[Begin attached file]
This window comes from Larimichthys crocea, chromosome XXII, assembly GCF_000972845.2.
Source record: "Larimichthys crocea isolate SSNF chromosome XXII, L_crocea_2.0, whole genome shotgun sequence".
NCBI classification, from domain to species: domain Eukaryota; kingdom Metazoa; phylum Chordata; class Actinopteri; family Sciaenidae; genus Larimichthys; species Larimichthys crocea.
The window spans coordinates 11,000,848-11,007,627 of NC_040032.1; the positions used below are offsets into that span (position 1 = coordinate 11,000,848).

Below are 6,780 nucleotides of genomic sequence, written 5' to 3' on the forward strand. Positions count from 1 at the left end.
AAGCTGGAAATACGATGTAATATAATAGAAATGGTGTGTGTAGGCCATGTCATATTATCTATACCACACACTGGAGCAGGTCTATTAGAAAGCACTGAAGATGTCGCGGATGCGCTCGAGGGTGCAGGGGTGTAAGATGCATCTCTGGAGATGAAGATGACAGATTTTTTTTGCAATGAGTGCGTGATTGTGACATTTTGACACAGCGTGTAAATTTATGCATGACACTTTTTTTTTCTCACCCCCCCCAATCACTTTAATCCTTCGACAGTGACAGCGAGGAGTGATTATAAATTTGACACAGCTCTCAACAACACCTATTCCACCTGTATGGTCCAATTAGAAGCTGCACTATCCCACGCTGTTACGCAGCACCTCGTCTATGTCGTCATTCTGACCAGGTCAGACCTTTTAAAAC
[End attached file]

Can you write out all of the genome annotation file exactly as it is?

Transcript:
This window comes from Larimichthys crocea, chromosome XXII, assembly GCF_000972845.2.
Source record: "Larimichthys crocea isolate SSNF chromosome XXII, L_crocea_2.0, whole genome shotgun sequence".
NCBI classification, from domain to species: domain Eukaryota; kingdom Metazoa; phylum Chordata; class Actinopteri; family Sciaenidae; genus Larimichthys; species Larimichthys crocea.
The window spans coordinates 11,000,848-11,007,627 of NC_040032.1; the positions used below are offsets into that span (position 1 = coordinate 11,000,848).

Below are 6,780 nucleotides of genomic sequence, written 5' to 3' on the forward strand. Positions count from 1 at the left end.
AAGCTGGAAATACGATGTAATATAATAGAAATGGTGTGTGTAGGCCATGTCATATTATCTATACCACACACTGGAGCAGGTCTATTAGAAAGCACTGAAGATGTCGCGGATGCGCTCGAGGGTGCAGGGGTGTAAGATGCATCTCTGGAGATGAAGATGACAGATTTTTTTTGCAATGAGTGCGTGATTGTGACATTTTGACACAGCGTGTAAATTTATGCATGACACTTTTTTTTTCTCACCCCCCCCAATCACTTTAATCCTTCGACAGTGACAGCGAGGAGTGATTATAAATTTGACACAGCTCTCAACAACACCTATTCCACCTGTATGGTCCAATTAGAAGCTGCACTATCCCACGCTGTTACGCAGCACCTCGTCTATGTCGTCATTCTGACCAGGTCAGACCTTTTAAAAC